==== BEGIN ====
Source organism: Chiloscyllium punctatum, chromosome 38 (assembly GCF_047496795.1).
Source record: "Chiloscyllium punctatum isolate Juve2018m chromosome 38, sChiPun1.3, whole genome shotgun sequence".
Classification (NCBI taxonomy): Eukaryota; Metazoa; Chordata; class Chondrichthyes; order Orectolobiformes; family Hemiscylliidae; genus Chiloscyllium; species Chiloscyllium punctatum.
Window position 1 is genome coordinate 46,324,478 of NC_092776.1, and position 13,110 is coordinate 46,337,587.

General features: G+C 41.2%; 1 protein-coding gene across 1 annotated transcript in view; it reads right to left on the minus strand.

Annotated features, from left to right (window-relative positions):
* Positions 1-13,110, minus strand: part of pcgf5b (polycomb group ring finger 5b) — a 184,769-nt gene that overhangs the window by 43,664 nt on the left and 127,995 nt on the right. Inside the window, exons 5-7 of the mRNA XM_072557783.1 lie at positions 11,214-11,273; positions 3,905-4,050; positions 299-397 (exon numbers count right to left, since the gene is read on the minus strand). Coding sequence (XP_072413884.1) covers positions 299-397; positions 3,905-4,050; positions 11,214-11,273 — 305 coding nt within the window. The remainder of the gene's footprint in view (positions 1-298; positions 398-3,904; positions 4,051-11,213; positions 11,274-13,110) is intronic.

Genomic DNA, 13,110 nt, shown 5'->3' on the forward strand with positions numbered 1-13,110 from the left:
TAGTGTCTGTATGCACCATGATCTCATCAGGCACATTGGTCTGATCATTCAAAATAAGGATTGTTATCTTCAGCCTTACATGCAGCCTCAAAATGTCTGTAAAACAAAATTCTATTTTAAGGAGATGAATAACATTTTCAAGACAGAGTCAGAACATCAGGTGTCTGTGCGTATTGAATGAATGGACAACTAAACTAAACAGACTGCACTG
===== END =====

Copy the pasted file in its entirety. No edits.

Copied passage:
Source organism: Chiloscyllium punctatum, chromosome 38 (assembly GCF_047496795.1).
Source record: "Chiloscyllium punctatum isolate Juve2018m chromosome 38, sChiPun1.3, whole genome shotgun sequence".
Classification (NCBI taxonomy): Eukaryota; Metazoa; Chordata; class Chondrichthyes; order Orectolobiformes; family Hemiscylliidae; genus Chiloscyllium; species Chiloscyllium punctatum.
Window position 1 is genome coordinate 46,324,478 of NC_092776.1, and position 13,110 is coordinate 46,337,587.

General features: G+C 41.2%; 1 protein-coding gene across 1 annotated transcript in view; it reads right to left on the minus strand.

Annotated features, from left to right (window-relative positions):
* Positions 1-13,110, minus strand: part of pcgf5b (polycomb group ring finger 5b) — a 184,769-nt gene that overhangs the window by 43,664 nt on the left and 127,995 nt on the right. Inside the window, exons 5-7 of the mRNA XM_072557783.1 lie at positions 11,214-11,273; positions 3,905-4,050; positions 299-397 (exon numbers count right to left, since the gene is read on the minus strand). Coding sequence (XP_072413884.1) covers positions 299-397; positions 3,905-4,050; positions 11,214-11,273 — 305 coding nt within the window. The remainder of the gene's footprint in view (positions 1-298; positions 398-3,904; positions 4,051-11,213; positions 11,274-13,110) is intronic.

Genomic DNA, 13,110 nt, shown 5'->3' on the forward strand with positions numbered 1-13,110 from the left:
TAGTGTCTGTATGCACCATGATCTCATCAGGCACATTGGTCTGATCATTCAAAATAAGGATTGTTATCTTCAGCCTTACATGCAGCCTCAAAATGTCTGTAAAACAAAATTCTATTTTAAGGAGATGAATAACATTTTCAAGACAGAGTCAGAACATCAGGTGTCTGTGCGTATTGAATGAATGGACAACTAAACTAAACAGACTGCACTG